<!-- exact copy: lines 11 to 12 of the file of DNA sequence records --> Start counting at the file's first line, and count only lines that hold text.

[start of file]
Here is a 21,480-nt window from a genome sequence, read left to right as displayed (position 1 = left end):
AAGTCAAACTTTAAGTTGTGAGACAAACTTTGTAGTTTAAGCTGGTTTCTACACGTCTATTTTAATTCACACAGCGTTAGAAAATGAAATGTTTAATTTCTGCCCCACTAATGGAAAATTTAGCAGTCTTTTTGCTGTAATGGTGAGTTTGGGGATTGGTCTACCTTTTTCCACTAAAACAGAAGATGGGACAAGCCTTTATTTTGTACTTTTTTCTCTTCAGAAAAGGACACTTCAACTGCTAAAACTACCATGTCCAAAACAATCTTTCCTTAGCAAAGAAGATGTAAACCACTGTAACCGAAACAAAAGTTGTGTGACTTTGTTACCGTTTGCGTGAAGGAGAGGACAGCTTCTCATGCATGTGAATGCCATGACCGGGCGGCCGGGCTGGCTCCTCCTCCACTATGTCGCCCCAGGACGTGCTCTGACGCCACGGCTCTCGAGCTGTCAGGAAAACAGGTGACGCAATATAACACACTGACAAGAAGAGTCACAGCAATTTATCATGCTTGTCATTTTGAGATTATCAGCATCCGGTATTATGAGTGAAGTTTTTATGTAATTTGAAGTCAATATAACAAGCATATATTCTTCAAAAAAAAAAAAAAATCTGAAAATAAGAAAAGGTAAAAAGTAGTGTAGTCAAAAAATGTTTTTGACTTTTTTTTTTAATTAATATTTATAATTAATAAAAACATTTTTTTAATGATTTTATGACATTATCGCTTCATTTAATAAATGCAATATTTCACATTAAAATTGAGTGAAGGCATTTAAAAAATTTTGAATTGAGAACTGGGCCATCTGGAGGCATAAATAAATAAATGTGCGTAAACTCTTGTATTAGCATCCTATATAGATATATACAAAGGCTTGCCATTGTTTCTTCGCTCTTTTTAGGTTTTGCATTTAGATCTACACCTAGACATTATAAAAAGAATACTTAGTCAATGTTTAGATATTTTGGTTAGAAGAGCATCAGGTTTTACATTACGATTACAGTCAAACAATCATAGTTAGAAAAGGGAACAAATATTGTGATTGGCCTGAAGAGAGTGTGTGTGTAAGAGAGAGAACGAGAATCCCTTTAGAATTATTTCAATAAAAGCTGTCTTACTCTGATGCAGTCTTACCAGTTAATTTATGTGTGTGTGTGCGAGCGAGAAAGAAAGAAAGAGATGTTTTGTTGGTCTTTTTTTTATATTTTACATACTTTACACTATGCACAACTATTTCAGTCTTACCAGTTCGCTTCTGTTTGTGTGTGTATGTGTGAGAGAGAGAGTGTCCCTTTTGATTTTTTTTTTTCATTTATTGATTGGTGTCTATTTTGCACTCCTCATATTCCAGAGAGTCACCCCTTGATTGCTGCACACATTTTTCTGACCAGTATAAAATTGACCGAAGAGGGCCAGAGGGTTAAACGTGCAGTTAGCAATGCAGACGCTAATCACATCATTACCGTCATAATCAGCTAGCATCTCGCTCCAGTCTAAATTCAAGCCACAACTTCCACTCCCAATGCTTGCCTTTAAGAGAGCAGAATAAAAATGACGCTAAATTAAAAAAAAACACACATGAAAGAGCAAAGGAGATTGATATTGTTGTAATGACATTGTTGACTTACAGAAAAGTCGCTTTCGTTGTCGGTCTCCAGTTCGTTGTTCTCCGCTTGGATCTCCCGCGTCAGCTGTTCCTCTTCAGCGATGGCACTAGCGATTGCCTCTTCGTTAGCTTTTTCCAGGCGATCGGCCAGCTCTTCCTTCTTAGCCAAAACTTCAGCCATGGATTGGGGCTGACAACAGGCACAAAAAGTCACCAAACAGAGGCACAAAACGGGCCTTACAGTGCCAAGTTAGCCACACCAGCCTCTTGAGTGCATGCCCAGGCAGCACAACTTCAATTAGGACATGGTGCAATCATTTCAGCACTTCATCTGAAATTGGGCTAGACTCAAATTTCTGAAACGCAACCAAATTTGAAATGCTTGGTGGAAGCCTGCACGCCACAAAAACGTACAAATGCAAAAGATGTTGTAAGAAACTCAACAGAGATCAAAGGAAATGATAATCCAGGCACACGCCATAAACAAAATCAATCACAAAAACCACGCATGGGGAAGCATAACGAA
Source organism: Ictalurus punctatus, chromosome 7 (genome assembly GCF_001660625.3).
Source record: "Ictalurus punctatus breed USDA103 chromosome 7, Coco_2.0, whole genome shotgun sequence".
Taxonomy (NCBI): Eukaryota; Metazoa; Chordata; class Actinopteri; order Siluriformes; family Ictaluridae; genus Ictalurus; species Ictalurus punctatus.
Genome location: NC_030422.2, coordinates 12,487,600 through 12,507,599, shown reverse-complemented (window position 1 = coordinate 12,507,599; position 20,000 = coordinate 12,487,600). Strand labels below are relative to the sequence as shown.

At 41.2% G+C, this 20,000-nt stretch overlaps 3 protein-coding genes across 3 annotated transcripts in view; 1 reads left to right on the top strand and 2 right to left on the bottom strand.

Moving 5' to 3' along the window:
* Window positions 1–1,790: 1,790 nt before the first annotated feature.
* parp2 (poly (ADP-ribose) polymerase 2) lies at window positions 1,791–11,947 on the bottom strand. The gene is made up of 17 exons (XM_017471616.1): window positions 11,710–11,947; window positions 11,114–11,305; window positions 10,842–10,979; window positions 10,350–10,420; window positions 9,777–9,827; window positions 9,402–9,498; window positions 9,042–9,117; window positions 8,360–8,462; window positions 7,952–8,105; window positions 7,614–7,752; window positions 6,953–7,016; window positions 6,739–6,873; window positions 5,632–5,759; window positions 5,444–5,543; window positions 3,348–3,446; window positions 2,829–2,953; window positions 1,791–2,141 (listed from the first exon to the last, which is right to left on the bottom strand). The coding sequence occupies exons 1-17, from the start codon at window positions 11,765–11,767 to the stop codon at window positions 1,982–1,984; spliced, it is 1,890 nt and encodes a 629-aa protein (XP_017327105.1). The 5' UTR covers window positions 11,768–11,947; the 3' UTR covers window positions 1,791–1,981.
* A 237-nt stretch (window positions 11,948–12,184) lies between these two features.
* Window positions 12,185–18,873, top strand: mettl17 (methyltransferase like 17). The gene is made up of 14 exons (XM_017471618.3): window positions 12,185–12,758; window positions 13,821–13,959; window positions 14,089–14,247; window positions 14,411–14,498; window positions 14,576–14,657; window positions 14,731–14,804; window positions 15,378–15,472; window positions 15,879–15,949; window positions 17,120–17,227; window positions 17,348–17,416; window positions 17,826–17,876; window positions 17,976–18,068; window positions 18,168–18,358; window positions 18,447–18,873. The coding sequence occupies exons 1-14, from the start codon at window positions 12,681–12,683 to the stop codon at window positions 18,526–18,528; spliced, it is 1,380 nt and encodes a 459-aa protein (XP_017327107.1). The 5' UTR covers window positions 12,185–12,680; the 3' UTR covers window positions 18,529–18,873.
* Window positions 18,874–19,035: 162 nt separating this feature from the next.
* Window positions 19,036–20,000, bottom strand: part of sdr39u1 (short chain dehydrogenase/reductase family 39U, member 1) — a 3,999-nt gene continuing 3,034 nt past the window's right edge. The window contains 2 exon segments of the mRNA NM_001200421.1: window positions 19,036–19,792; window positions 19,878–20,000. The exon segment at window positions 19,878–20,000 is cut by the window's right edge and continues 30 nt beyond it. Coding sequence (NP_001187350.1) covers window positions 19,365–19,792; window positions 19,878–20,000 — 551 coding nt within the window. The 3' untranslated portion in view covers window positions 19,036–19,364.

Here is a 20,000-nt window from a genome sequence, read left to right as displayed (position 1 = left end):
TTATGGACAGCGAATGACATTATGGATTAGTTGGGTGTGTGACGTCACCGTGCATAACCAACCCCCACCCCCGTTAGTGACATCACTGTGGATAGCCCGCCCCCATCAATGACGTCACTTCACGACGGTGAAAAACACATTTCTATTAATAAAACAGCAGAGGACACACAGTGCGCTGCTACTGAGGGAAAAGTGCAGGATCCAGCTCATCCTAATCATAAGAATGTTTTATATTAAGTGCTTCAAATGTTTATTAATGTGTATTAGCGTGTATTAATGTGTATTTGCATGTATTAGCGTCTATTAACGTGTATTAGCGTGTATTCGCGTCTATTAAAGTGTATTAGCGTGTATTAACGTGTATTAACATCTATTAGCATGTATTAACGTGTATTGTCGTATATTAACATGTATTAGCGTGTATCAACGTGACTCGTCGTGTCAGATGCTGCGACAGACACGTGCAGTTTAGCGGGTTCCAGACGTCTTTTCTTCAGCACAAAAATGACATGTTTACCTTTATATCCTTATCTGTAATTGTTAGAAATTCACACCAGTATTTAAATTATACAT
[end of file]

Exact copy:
* A 237-nt stretch (window positions 11,948–12,184) lies between these two features.
* Window positions 12,185–18,873, top strand: mettl17 (methyltransferase like 17). The gene is made up of 14 exons (XM_017471618.3): window positions 12,185–12,758; window positions 13,821–13,959; window positions 14,089–14,247; window positions 14,411–14,498; window positions 14,576–14,657; window positions 14,731–14,804; window positions 15,378–15,472; window positions 15,879–15,949; window positions 17,120–17,227; window positions 17,348–17,416; window positions 17,826–17,876; window positions 17,976–18,068; window positions 18,168–18,358; window positions 18,447–18,873. The coding sequence occupies exons 1-14, from the start codon at window positions 12,681–12,683 to the stop codon at window positions 18,526–18,528; spliced, it is 1,380 nt and encodes a 459-aa protein (XP_017327107.1). The 5' UTR covers window positions 12,185–12,680; the 3' UTR covers window positions 18,529–18,873.